Something good can happen to me and I will dismiss it as trivial almost as fast as it occurs. I can achieve a goal and immediately fret about not yet completing another objective. I could do something better than 95% of the world and I would deem myself a failure for not being the world’s greatest.
My inability to celebrate my successes while immediately lambasting myself for being human and having shortcomings is exhausting. Furthermore, I know that my behavior is counterproductive and I fear it is a flaw that I risk passing on to my son.
This is clearly an area where I don’t want Bibi or anyone else to proclaim that my son is a chip off the old block. I know for my son’s sake that I have to change. I know that I need to do better. However, while I work on eliminating this flaw from my own life, my more pressing and immediate concern is not allowing this flaw to be transmitted to Naeem.
Here are some of the things I’m going to continue doing to keep Naeem free of this flaw:
1. Celebrate Success – Parents don’t have to celebrate every minor accomplishment but we would be wise to commemorate those important achievements. The triumph could be major or touchstone. Maybe you are celebrating your child’s qualification for the Honor Roll or maybe it’s an unexpected A, on a test, in a class that seemed insurmountable.
Regardless of the situation, the point is to remember not to forsake the opportunity to celebrate landmark moments. Landmarks are proof that we are on the right path and that reaching our desired destination is possible.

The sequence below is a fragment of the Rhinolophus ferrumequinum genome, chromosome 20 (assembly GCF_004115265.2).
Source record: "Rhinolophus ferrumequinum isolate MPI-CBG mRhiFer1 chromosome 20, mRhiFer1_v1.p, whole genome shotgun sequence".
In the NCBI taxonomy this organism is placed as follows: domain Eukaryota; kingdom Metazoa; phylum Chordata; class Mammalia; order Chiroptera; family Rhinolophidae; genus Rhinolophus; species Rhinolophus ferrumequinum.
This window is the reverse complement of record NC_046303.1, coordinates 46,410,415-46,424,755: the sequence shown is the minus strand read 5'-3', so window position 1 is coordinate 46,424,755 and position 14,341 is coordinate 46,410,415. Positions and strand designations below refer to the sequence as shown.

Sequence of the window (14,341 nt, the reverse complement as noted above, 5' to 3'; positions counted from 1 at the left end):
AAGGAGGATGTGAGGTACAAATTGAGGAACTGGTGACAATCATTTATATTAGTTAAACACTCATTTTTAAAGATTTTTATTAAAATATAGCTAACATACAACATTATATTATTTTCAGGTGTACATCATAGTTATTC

2. Value Self-Critique – It can be horrifying and grueling for a parent when a child can find little good to think or say about themselves. However, there are times when there is nothing better than honest self-reflection. Consider this, in nearly every recovery program, the first step is admission.
Admission is in itself a form of self-critique. So don’t freak out by a child’s momentary breakdown of themselves. If admission can help someone recovery from addiction, allowing our children a moment of critical honest sobering self-reflection might be the first step to help them become everything we know they are capable of being. Self-critique cannot only help sober an addict but it can be the starting point for a child’s greatness.
3. Life Is Redemption – Don’t forget to inform your child that even at our worse, there is something redeemable about nearly everyone. Unfortunately, this truth is not shared with children. Subsequently, too many children give up on goals or worse they give up on life – as parent’s intentionally or unintentionally leave children feeling or allow children to believe themselves totally diminished.
Instead, of diminishing and devaluing children let’s remind them that they like life are amazing! Tell them that part of what makes life so amazing is that life itself is about redemption – second chances. Life is about picking oneself up from the mat, going to the corner and getting prepared to fight again. Never ever let a child believe that one failure, setback or disappointment defines who they are. There is no sweeter or better story to hear or tell than the one of redemption.
Okay, that’s it for now. The aforementioned are a few of the things I will be working on to make sure that in all ways my son is not the chip off the old block. If you have some additional suggestions, I would love to hear them.
Go ahead, give me some suggestions I want them I really do. I told you that I was flawed which means I can use all the help I can get.
What are some of the flaws you don’t want to pass on to your child? What steps have you taken to avoid infecting your child with your flaws?